Your GP should be able to tell you if you should get the coronavirus vaccine.
Some people may receive a letter, or a phone call to invite them for their vaccination.
How to book your appointment
Your invitation letter will explain who to call for your appointment.
Use the telephone to make your appointment.
You will get told where to go for your vaccine and when.
Some people may be asked to go to a primary care hub to have their vaccine (primary care hubs are places where you can get your coronavirus vaccine that are run by your local GP services)
If you’re not sure, speak to your GP (family doctor).
What to do next
When you’ve had the first injection, you will get told where and when to go for your second injection.
You should have a record card with your next appointment written on it for an appointment in 3 to 12 weeks’ time.
Although the first dose will give you good protection, you need the second dose to get longer-lasting protection.
Keep your card safe and make sure you go to your second appointment to get your second injection.
How long the vaccine takes to work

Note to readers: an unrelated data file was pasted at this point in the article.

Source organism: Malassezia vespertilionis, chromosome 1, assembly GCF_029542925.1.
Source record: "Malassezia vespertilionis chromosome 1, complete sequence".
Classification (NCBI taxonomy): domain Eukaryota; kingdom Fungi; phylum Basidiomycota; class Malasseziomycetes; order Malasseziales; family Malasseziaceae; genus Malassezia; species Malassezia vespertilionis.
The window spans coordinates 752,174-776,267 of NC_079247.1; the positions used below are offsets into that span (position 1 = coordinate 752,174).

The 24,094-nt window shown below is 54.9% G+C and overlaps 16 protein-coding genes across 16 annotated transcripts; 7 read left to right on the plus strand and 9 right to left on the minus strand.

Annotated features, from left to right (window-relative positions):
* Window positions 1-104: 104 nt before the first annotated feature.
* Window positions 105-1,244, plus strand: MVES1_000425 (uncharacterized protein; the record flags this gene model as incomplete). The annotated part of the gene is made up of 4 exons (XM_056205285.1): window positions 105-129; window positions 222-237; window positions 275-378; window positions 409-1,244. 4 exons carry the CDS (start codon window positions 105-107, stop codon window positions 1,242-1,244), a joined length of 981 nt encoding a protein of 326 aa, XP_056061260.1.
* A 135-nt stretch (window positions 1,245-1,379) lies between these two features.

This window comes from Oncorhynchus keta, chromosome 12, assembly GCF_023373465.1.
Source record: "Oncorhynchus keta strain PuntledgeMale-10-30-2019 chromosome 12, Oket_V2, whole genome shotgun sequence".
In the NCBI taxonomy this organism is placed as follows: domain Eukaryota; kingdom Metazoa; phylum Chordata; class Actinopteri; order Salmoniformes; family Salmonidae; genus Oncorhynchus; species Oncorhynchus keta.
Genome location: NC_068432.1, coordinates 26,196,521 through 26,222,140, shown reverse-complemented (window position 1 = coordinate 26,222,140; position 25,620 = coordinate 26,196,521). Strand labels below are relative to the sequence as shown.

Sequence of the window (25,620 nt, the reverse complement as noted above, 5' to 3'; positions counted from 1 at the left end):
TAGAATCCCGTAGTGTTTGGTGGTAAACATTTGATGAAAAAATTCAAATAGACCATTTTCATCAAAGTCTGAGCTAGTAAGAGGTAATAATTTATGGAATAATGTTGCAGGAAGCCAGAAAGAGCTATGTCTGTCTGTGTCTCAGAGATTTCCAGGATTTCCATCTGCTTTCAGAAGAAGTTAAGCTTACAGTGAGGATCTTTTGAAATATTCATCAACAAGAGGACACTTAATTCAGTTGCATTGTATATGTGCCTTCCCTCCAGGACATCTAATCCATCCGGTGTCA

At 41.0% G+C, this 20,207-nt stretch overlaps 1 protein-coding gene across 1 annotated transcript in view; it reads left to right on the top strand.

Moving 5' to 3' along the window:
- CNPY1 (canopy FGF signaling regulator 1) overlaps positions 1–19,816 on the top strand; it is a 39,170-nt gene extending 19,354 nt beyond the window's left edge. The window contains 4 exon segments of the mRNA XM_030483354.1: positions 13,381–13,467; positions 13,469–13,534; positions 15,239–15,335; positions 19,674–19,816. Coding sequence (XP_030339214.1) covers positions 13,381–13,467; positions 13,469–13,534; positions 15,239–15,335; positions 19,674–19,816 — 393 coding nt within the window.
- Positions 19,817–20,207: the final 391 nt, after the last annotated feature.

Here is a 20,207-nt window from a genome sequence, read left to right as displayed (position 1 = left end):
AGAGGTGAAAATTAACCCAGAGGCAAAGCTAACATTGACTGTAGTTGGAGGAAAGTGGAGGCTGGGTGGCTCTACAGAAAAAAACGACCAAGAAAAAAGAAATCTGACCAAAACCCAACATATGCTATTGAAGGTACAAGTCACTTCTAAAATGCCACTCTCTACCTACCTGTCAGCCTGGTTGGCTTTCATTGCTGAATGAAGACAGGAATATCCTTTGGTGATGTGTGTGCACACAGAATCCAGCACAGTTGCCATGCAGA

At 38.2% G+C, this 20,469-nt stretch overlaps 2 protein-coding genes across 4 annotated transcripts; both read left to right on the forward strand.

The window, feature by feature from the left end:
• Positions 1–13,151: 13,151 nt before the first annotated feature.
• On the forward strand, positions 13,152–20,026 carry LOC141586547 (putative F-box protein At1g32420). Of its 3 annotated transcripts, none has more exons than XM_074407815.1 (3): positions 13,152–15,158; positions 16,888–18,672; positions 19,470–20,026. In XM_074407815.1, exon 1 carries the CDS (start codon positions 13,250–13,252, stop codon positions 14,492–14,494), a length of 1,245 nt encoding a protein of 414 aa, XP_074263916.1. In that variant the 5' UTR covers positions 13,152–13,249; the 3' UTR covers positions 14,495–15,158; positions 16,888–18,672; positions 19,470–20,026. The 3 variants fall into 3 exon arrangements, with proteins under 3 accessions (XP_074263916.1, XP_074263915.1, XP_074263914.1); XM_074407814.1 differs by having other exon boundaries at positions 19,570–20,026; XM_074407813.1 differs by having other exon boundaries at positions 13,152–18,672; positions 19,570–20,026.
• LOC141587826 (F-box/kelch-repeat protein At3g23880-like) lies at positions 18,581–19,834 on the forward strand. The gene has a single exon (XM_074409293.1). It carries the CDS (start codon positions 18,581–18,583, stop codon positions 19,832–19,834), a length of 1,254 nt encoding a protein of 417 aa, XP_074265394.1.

It can take a few weeks for the vaccine to protect you.
Does the vaccine work for everyone?
The vaccine doesn’t completely stop everyone getting coronavirus, but if you do still catch coronavirus it shouldn’t make you as poorly if you’ve had the vaccine.
If you have serious allergies, you should check with your doctor if it is safe for you to get the vaccine. You might have a serious allergy if you carry an EpiPen.
Pregnant or think you may be
Some women who are pregnant or breastfeeding may have the vaccine. If you are trying for a baby, you can still have your vaccines. Talk to your GP or midwife about it.
Problems with your immune system
The vaccine is safe if you have problems with your immune system (this is when your body finds it hard to fight infections).
Side effects of the vaccine
Very common side effects include:
- your arm feeling heavy or sore where you had the injection
- feeling achy or like you’ve got the flu
- feeling tired
- having a headache